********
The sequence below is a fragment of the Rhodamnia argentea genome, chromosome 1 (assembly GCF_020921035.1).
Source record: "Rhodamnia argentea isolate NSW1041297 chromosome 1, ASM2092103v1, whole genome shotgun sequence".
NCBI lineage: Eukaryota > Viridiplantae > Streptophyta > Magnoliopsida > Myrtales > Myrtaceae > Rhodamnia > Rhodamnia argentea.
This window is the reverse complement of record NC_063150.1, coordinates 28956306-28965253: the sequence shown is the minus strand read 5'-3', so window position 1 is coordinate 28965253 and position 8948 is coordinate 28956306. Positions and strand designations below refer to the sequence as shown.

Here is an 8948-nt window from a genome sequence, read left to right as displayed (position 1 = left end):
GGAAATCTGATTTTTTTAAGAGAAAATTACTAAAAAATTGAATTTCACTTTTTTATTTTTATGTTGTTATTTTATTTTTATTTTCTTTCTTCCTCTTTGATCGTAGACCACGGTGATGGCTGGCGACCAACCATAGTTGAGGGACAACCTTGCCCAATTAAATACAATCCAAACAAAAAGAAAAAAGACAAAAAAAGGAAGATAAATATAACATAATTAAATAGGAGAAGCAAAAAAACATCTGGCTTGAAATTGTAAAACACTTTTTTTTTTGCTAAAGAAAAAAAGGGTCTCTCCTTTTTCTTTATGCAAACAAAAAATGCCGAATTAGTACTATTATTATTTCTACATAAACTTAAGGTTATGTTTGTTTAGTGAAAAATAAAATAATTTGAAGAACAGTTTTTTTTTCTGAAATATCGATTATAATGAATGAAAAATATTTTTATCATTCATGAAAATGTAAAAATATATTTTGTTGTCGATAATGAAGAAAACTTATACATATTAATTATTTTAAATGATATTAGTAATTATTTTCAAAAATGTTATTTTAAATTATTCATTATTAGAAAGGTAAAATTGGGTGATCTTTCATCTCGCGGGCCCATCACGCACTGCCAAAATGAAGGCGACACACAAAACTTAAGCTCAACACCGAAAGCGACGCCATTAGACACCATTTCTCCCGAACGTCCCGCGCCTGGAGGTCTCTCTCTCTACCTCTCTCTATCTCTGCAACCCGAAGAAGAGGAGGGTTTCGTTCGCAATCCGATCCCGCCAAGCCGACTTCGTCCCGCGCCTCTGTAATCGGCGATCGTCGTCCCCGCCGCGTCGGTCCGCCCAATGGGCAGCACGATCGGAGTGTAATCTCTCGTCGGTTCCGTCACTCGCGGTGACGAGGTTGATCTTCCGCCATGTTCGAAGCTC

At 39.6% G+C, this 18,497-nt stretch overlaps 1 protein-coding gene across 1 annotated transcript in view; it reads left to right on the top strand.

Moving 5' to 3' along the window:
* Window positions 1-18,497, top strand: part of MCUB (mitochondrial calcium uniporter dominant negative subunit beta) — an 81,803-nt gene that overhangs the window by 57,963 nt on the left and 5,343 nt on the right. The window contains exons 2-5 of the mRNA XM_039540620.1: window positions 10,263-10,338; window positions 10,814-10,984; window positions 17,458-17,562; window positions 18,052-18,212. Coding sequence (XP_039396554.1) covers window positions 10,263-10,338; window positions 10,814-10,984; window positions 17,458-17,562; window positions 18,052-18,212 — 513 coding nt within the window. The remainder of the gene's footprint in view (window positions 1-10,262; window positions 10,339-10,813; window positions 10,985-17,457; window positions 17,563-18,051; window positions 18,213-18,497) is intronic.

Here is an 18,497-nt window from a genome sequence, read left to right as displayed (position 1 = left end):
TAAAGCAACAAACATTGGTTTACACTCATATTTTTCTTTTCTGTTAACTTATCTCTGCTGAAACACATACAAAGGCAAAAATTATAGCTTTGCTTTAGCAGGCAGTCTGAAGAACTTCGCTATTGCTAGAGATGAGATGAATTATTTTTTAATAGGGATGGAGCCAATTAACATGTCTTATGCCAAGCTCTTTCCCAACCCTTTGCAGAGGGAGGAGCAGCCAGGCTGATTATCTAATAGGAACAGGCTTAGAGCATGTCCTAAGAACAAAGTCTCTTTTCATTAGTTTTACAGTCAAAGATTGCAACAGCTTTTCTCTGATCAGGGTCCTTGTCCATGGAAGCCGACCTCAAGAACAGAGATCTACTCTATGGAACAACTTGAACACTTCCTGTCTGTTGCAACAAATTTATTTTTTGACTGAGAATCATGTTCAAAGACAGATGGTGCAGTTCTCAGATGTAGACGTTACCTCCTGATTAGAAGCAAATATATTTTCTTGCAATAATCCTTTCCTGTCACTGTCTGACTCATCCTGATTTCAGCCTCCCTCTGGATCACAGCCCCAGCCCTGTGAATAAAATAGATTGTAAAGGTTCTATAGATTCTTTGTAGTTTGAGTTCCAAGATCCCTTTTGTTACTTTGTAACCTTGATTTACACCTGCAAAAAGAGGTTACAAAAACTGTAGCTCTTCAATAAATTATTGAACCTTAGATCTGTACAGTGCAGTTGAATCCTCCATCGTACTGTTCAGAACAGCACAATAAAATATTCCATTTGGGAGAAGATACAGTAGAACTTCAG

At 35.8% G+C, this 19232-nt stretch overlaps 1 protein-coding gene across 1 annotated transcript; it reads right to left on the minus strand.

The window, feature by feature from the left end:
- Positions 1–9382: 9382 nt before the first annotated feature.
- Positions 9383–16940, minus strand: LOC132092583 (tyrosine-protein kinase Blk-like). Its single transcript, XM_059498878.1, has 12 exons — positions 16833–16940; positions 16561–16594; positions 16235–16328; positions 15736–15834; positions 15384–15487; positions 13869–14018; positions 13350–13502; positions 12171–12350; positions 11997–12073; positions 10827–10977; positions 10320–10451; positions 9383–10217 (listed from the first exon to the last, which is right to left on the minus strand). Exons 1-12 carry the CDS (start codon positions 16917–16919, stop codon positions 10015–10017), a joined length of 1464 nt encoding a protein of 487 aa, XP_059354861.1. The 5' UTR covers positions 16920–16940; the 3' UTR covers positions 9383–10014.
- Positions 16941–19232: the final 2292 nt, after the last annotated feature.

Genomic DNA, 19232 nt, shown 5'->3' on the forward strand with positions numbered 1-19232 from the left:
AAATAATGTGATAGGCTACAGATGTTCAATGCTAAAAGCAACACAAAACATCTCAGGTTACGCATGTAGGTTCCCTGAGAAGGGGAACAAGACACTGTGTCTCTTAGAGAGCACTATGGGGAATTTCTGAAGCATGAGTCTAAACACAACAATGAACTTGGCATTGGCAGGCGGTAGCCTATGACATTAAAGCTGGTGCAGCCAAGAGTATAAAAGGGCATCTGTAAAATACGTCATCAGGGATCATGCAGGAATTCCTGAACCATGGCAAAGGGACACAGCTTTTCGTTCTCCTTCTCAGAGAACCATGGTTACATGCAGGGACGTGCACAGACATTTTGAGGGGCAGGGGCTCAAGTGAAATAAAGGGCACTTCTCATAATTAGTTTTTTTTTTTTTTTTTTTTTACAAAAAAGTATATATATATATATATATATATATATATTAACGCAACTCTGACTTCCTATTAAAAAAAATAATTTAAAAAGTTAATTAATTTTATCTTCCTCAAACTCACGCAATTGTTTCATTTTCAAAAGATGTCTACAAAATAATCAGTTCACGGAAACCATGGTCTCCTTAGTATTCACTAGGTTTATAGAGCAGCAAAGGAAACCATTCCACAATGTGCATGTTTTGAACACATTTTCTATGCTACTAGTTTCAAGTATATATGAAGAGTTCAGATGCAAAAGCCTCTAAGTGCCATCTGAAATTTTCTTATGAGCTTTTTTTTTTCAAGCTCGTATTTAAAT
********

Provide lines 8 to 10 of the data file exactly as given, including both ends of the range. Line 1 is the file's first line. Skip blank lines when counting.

Moving 5' to 3' along the window:
* Window positions 1-18,497, top strand: part of MCUB (mitochondrial calcium uniporter dominant negative subunit beta) — an 81,803-nt gene that overhangs the window by 57,963 nt on the left and 5,343 nt on the right. The window contains exons 2-5 of the mRNA XM_039540620.1: window positions 10,263-10,338; window positions 10,814-10,984; window positions 17,458-17,562; window positions 18,052-18,212. Coding sequence (XP_039396554.1) covers window positions 10,263-10,338; window positions 10,814-10,984; window positions 17,458-17,562; window positions 18,052-18,212 — 513 coding nt within the window. The remainder of the gene's footprint in view (window positions 1-10,262; window positions 10,339-10,813; window positions 10,985-17,457; window positions 17,563-18,051; window positions 18,213-18,497) is intronic.

Here is an 18,497-nt window from a genome sequence, read left to right as displayed (position 1 = left end):